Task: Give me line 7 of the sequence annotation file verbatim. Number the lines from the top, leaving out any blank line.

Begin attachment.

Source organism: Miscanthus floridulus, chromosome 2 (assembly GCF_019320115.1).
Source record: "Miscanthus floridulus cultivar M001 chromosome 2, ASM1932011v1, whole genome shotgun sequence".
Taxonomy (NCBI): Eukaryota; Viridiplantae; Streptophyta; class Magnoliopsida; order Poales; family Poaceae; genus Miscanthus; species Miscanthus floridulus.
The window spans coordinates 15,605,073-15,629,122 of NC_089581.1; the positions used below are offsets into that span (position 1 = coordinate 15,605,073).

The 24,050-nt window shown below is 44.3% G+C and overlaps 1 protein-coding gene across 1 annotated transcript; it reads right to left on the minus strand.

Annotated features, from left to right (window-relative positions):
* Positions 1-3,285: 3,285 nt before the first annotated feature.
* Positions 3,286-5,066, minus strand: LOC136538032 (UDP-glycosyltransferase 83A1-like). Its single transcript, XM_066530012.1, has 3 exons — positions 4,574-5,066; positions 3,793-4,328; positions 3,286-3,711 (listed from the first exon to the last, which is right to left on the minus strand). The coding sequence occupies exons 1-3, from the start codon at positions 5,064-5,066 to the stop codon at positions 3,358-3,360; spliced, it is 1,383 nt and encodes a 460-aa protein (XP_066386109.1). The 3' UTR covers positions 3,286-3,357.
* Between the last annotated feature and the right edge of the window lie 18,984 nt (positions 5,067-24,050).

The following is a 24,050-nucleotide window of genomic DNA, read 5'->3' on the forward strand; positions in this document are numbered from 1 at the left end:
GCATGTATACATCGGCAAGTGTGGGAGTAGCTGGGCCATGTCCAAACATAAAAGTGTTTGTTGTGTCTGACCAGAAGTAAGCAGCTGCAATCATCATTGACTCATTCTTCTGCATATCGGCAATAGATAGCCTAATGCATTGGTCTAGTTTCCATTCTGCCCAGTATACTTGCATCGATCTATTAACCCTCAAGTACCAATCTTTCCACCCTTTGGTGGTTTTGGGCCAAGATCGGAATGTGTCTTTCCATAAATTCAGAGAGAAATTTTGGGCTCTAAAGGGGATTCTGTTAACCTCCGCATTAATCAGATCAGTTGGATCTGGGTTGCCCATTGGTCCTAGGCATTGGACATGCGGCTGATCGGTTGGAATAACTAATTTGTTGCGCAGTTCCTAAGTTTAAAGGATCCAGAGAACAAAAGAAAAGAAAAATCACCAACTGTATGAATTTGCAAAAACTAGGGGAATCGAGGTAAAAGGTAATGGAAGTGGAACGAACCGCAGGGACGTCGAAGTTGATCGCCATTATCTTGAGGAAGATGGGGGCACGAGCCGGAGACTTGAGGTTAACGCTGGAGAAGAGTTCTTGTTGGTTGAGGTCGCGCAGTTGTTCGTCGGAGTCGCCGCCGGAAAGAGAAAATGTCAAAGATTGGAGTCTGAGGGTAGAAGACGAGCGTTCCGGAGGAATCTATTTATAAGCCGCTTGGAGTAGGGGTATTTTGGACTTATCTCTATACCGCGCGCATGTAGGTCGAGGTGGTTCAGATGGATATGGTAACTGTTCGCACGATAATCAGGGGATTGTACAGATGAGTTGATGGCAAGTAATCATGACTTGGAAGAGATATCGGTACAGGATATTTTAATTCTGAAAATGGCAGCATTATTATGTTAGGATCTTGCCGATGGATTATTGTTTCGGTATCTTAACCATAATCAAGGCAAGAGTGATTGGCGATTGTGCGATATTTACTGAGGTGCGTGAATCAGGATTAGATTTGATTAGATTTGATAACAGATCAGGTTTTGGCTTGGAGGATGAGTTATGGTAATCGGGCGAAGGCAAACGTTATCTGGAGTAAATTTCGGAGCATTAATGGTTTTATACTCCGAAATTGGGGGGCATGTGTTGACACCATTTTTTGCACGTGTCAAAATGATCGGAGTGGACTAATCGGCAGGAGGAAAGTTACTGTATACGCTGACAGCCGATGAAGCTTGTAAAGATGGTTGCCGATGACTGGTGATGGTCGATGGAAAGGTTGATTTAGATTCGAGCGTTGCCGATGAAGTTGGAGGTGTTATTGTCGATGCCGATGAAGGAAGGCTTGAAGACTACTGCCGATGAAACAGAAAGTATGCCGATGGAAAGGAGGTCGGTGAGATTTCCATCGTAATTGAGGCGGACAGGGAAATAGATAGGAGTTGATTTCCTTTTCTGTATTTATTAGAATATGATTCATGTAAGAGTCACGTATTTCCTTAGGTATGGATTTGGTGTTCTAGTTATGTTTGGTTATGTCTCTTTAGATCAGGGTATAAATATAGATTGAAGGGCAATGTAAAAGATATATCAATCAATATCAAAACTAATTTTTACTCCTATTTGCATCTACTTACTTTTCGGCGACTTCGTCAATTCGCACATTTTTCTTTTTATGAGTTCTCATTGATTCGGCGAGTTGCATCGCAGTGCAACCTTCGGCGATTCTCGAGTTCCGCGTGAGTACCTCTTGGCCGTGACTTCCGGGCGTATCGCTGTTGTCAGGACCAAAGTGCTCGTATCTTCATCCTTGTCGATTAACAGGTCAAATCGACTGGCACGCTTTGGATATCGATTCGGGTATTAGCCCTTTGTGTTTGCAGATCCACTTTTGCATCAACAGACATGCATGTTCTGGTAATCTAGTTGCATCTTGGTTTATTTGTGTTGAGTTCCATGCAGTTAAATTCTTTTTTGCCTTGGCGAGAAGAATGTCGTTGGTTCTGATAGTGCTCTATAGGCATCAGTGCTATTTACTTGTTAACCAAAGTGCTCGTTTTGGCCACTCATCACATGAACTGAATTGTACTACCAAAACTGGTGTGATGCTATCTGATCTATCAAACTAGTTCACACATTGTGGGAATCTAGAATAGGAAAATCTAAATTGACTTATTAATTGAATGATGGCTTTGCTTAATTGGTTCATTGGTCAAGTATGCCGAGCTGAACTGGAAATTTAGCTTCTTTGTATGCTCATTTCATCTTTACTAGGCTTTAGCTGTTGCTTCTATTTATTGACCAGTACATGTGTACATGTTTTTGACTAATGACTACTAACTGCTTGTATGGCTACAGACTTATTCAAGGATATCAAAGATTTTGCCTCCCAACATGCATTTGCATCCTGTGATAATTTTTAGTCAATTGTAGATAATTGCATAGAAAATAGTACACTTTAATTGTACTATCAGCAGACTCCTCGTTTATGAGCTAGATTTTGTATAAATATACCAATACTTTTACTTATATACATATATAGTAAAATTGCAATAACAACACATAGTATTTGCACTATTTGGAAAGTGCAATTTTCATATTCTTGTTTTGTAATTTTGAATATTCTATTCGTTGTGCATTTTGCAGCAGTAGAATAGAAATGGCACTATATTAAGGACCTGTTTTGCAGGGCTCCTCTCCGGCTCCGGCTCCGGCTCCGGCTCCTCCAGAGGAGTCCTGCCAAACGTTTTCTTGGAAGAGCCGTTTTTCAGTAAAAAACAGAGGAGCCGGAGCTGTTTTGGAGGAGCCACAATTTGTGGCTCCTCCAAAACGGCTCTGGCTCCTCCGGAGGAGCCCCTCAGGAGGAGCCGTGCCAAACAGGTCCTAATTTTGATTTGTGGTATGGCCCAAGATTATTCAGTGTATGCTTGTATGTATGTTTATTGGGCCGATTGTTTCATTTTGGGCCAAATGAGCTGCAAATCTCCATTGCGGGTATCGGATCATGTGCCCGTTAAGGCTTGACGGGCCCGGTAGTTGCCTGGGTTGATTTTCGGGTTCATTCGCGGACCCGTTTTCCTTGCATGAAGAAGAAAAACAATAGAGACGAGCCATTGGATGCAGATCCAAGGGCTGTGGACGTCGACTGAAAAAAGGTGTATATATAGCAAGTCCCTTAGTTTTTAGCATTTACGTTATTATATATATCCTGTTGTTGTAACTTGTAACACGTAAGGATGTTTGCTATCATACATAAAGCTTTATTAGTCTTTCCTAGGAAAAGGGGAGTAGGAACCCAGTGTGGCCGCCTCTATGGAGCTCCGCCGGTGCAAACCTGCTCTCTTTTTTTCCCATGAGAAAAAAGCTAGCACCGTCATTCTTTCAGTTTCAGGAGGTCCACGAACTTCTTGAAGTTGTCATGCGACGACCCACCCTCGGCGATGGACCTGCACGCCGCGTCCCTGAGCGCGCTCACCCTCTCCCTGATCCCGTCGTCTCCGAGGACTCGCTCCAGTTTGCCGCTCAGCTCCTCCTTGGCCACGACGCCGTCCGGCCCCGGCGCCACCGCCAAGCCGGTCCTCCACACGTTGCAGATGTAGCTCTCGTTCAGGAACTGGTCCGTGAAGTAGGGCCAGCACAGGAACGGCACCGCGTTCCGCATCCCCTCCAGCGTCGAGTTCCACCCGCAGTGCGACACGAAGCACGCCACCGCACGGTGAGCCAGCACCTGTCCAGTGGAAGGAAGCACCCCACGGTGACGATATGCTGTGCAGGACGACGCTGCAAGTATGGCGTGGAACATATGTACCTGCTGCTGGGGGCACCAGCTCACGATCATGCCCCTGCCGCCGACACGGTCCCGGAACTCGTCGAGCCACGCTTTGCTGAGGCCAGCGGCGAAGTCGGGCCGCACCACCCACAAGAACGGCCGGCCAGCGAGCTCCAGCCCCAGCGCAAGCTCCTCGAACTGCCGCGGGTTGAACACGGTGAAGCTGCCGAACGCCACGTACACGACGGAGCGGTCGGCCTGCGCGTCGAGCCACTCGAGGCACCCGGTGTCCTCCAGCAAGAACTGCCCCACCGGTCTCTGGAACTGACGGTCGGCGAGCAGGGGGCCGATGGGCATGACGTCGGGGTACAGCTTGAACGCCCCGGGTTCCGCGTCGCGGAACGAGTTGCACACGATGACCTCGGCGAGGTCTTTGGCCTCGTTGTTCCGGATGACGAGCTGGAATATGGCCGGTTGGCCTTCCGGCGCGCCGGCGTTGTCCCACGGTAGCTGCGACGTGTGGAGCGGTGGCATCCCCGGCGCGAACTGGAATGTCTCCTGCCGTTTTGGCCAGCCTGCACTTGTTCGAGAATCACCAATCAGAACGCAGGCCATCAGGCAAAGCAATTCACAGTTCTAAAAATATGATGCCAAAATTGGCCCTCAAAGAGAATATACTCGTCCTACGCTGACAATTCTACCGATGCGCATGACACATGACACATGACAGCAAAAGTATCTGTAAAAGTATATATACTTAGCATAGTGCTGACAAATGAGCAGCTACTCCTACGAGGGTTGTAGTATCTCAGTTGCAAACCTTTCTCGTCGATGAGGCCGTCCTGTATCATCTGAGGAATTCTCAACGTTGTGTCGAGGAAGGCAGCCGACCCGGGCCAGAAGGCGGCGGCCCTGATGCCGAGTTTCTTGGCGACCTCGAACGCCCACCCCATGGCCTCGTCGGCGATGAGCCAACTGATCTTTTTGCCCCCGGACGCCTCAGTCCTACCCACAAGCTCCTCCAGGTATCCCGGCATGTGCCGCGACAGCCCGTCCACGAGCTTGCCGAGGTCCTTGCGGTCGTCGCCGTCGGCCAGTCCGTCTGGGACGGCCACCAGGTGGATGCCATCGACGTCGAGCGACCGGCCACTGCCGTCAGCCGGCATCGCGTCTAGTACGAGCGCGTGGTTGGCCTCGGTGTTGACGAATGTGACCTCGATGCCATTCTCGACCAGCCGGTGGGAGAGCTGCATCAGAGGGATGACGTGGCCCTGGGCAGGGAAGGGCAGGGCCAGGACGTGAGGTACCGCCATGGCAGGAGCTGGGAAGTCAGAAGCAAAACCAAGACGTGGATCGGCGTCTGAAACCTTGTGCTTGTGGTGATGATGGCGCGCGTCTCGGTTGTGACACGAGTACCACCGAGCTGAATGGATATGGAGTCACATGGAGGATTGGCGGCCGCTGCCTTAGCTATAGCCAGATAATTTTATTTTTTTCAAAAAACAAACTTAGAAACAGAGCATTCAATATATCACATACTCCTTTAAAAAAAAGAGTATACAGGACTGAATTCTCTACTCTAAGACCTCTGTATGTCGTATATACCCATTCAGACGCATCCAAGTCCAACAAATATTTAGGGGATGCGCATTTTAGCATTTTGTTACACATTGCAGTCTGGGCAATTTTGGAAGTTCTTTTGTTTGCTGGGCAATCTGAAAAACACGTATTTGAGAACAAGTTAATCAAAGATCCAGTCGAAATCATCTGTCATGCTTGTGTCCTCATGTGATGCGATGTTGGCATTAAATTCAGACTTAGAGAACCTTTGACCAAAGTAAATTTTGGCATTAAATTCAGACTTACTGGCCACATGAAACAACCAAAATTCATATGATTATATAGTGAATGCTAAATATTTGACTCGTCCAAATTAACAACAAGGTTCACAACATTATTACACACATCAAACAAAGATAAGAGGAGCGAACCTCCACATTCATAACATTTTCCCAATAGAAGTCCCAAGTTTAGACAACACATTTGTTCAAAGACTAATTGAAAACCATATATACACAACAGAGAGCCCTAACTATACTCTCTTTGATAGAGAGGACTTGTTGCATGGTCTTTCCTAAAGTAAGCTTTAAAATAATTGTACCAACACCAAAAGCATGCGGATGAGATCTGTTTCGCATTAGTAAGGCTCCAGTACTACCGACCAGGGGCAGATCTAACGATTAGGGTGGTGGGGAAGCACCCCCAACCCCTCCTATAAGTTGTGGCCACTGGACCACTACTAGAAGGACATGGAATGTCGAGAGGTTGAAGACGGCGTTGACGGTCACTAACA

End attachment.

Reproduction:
* Positions 1-3,285: 3,285 nt before the first annotated feature.